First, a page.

6.7 Basic sabotage of hydraulic systems

    How you tackle a system depends on what it is, where it is, and most importantly how much time you have...

    • On all types of system go for the sump first, because spiking that will disable the whole system. Also, in terms of damage, the sump will have to be removed and cleaned, with perhaps a few other components, which will cost a lot of time and money.
    • Next go for the control systems/electrics - this will equally stop the whole system, and will cost money to fix. The problem comes with mobile equipment because increasingly the cabs of vehicles are alarmed. Stationary equipment is much more easily damaged in this respect, if you can get access to the controls.
    • Hoses next, if they are the sort that you can cut or drill easily. As noted earlier, don't just thing about cutting - unscrewing hoses, particularly on things like JCBs where the hoses are well made, is much quicker.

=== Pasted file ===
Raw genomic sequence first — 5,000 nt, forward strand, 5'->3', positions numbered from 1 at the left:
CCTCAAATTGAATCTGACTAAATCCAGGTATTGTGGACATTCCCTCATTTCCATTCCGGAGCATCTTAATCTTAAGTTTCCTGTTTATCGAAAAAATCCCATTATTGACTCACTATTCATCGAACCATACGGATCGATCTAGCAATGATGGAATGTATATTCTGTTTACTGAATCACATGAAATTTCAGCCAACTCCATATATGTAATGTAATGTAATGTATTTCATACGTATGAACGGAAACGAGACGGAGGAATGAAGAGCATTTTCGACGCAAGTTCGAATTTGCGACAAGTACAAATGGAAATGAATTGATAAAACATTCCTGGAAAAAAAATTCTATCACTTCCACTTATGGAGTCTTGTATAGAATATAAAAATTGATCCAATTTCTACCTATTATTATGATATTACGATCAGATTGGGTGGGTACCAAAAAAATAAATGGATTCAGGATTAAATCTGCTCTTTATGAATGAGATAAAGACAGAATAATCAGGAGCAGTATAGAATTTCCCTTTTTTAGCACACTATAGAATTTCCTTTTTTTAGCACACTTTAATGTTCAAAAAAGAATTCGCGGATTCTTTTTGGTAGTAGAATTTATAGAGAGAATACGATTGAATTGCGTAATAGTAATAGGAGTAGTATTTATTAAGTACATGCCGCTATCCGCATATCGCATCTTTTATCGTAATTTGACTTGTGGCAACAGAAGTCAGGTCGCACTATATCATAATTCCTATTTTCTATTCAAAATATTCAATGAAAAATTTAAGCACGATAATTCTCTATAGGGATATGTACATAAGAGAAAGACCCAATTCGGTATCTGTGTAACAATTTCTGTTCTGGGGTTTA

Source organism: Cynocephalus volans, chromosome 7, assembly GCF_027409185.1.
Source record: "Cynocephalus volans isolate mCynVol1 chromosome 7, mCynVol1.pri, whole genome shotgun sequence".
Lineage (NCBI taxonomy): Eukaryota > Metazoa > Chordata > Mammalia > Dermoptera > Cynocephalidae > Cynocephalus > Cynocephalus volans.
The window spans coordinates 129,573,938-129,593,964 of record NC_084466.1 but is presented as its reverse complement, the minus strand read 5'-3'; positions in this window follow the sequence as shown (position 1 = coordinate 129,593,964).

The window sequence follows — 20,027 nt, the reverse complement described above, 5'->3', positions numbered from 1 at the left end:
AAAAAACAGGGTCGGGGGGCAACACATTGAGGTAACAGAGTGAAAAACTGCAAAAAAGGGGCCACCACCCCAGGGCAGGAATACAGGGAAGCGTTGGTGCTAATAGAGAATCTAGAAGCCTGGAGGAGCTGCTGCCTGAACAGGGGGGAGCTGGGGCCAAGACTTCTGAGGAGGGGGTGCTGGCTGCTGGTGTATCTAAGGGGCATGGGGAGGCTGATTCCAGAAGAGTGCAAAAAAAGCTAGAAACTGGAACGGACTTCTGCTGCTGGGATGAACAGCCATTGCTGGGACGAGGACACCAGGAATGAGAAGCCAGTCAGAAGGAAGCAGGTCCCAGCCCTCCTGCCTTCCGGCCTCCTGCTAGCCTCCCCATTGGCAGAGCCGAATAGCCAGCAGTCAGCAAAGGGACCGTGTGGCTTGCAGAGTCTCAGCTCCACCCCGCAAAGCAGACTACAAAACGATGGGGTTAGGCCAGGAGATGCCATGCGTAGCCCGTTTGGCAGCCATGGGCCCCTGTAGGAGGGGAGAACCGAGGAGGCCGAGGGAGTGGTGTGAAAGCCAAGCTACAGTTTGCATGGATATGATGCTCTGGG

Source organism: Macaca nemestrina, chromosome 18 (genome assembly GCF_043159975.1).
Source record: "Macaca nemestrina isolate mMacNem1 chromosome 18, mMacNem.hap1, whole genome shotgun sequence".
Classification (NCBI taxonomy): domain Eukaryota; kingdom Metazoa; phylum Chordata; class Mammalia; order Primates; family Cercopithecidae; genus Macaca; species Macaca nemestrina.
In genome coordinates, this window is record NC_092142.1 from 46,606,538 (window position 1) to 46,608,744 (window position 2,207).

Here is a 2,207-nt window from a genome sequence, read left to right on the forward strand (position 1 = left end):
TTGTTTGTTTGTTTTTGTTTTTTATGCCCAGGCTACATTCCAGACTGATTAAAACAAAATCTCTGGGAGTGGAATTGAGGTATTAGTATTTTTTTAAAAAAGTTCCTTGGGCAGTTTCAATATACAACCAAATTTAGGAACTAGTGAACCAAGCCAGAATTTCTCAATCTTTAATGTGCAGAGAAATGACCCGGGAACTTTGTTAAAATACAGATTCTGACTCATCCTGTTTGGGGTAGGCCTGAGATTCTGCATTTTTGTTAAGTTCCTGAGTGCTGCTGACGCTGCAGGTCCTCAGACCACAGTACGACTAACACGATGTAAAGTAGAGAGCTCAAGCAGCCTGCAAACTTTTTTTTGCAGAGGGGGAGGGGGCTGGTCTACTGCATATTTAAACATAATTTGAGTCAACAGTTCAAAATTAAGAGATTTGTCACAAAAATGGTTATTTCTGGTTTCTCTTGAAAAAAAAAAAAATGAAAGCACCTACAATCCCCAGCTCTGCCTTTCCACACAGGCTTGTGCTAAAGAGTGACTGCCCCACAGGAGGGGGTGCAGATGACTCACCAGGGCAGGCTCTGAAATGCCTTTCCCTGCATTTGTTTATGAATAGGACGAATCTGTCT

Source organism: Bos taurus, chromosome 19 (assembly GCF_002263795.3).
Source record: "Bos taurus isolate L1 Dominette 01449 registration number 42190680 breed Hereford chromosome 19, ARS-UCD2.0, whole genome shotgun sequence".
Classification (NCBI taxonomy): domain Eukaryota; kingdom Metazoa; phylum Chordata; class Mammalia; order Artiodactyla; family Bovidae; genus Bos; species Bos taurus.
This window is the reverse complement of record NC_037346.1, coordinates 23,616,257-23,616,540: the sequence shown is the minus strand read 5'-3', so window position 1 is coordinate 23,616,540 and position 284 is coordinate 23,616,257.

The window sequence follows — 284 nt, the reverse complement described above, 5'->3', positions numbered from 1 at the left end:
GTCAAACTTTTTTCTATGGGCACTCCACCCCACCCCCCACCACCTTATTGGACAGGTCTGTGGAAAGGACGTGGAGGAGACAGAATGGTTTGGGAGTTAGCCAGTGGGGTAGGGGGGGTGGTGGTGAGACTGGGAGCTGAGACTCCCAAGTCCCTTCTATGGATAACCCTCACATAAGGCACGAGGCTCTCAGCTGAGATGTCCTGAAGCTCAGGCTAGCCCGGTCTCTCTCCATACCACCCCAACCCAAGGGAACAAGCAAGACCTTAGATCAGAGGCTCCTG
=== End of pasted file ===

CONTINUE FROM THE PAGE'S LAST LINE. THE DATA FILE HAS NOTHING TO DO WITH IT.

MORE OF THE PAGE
• Rigid pipes last because they can sometimes take time to drill, and you will have the least effect.

    Also you must think of 'quality'. Take a few minutes to study the system and work at which hoses connect to what, or which control systems actuate what ram. That way you can tackle the most crucial parts of the system.

    Another thing to consider is whether the system is active or not, and whether, even if the system is turned on, the pipes/hoses are under pressure due to gravity. An associate was mildly hurt when cutting the hose on a JCB - the jib of the JCB was raised, and the oil in the pipe held the jib up against gravity. When the hose was cut, the jib came down - very quickly!

    Likewise, cutting a pipe/hose in an active system can be very dangerous, if not because of the effect on the system, then because of the hot oil under pressure it sprays out in every direction. In volume I there is an illustration of how to drill pipes under pressure - this should only be attempted on small pipes you can be reasonable sure carry little pressure.